If I dare bring up the subject of “passwords” to a customer I typically get an immediate response of an uncomfortable groan or moan. With the proliferation of social media sites, web service accounts, and other logins, managing passwords has become ever more daunting.
But, as painful as they are, good password policies are the cornerstone of any sound security program. And, if you have an Ecommerce site and are serious about PCI Compliance, you want to formulate a password policy for your business and stick by it.
Here is a simple idea to help you with creating good passwords. You can think of it as a word game of sorts.
1. Start with a group of names that mean something to you. Perhaps the characters from Star Wars. Or maybe, your past spouses (okay, that one will only work if you have had a checkered marital past!).
2. Then layer on top a group of numbers that are already etched into your mind. Perhaps it could be the birthdates of your kids. Or it could be the uniform numbers of your five favorite basketball players.
3. And then think of a substitution you can use. For example, you will replace instances of the letter A with an Ampersand.
Using this methodology, I have come up with the following password: Y69d12n03&
What is that pattern, you ask? It is my brother’s name, Andy, spelled backwards, with his birthdate interspersed between the letters. For good measure, I swapped out the A with an Ampersand and led things off with an uppercase Y.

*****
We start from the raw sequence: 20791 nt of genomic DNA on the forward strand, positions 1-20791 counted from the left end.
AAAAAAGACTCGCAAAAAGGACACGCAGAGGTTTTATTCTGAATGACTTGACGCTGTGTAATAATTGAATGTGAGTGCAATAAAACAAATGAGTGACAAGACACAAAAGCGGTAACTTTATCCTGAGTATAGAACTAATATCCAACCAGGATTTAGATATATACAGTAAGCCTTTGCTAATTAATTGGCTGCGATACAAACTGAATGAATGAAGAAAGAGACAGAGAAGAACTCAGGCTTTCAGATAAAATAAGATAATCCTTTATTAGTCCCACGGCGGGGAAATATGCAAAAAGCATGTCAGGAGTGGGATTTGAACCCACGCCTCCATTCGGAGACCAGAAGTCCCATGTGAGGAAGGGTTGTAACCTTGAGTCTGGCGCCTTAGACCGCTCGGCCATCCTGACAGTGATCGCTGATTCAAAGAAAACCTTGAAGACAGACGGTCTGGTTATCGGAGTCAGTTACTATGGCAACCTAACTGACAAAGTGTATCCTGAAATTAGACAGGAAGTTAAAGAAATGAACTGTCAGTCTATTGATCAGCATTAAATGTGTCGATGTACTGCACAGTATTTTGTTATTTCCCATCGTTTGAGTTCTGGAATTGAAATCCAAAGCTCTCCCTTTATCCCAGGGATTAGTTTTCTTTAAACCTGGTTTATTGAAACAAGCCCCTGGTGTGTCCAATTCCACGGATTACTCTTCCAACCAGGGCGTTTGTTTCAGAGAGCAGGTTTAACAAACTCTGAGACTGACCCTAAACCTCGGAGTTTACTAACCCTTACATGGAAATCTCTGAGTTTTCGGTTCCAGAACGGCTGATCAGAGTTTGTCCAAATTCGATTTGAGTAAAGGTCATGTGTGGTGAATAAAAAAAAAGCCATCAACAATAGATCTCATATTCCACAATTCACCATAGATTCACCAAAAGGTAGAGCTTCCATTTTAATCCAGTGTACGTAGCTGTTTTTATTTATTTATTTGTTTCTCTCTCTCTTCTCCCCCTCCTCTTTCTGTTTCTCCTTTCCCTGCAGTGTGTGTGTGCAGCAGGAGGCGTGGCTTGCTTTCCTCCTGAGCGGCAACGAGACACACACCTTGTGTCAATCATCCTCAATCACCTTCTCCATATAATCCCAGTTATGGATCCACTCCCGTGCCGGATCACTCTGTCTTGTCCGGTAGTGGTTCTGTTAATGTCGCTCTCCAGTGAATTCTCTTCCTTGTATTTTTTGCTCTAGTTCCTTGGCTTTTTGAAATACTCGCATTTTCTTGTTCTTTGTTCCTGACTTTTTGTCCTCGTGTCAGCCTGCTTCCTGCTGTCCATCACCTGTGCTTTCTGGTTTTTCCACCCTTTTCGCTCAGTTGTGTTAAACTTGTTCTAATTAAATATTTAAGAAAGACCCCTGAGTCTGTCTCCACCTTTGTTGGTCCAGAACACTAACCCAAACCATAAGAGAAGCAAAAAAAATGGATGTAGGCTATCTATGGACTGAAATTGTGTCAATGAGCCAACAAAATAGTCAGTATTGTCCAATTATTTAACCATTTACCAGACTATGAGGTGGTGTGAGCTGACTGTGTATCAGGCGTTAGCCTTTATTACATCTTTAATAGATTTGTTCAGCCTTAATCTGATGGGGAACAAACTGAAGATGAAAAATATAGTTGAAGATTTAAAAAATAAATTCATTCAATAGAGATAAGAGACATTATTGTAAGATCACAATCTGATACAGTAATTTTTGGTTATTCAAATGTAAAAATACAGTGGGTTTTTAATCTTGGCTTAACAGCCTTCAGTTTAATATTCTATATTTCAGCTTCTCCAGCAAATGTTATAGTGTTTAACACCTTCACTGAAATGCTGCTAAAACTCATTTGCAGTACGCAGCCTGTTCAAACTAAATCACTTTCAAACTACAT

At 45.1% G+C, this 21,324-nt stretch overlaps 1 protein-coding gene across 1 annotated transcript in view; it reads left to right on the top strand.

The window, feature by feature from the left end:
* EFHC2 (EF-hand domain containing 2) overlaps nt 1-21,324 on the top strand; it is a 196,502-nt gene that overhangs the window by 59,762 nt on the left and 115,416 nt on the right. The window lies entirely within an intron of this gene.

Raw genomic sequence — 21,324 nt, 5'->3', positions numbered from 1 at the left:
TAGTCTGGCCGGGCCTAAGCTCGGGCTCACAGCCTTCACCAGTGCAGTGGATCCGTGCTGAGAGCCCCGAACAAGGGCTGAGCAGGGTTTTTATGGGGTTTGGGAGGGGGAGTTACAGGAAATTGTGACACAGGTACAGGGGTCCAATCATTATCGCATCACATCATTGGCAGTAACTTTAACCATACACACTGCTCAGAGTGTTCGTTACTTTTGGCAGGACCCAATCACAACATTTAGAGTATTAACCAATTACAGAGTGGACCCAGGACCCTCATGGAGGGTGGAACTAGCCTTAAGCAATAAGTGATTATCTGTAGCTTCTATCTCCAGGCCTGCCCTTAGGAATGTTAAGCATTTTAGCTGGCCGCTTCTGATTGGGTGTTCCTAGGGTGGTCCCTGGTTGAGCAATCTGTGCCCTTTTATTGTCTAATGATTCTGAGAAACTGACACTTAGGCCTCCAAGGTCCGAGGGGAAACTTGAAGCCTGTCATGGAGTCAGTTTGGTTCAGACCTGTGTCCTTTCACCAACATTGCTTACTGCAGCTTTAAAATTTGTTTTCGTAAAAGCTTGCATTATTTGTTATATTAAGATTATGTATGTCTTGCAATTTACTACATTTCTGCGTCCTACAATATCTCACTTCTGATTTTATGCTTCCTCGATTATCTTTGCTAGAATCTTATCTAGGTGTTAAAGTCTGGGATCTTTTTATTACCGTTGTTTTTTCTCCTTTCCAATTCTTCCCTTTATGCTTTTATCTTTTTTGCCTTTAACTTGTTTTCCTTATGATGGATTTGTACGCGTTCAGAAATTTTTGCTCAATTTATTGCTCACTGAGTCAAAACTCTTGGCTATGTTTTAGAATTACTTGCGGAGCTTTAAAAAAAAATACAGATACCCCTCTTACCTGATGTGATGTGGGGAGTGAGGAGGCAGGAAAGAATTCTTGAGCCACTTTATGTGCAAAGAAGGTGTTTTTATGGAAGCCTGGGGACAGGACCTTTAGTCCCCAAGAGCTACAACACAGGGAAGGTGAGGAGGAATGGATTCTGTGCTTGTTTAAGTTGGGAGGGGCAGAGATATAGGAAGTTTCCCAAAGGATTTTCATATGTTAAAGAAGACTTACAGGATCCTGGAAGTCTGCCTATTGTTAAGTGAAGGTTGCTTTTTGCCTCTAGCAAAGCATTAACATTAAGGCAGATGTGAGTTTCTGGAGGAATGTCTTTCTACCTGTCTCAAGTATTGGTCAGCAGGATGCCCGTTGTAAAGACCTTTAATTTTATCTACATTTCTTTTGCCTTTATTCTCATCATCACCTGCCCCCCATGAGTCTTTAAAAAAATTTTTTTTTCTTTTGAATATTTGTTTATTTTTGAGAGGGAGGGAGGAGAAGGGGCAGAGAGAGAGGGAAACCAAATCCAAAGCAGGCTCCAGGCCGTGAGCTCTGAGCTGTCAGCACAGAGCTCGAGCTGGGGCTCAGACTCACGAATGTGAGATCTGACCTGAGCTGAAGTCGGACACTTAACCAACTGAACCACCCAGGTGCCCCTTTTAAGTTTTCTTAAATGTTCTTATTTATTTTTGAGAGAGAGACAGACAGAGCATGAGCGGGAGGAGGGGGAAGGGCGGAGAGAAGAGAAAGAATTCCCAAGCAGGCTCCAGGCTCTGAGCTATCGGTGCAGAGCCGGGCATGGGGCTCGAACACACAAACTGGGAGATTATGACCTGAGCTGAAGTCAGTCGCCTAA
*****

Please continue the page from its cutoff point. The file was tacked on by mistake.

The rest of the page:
Compare this password to something like “Andy1234” which would immediately flunk any password test. Why? Because a password with recognizable words, names, and number sequences is an easy target for a password cracking program. My more complex pattern only make sense to me.
If I used my password formula in conjunction with my other siblings’ names and meaningful dates, I could have a set of passwords that would be relatively easy for me to remember, but difficult to get hacked. The key is if I remember my formula, I can come up with a complex combination of characters without actually having to memorize a bunch of gibberish. The goal is meaningful gibberish.
Passwords and security are a dead-serious topic. But by having a little fun with your password selection you will help yourself in creating strong passwords that will serve your business well.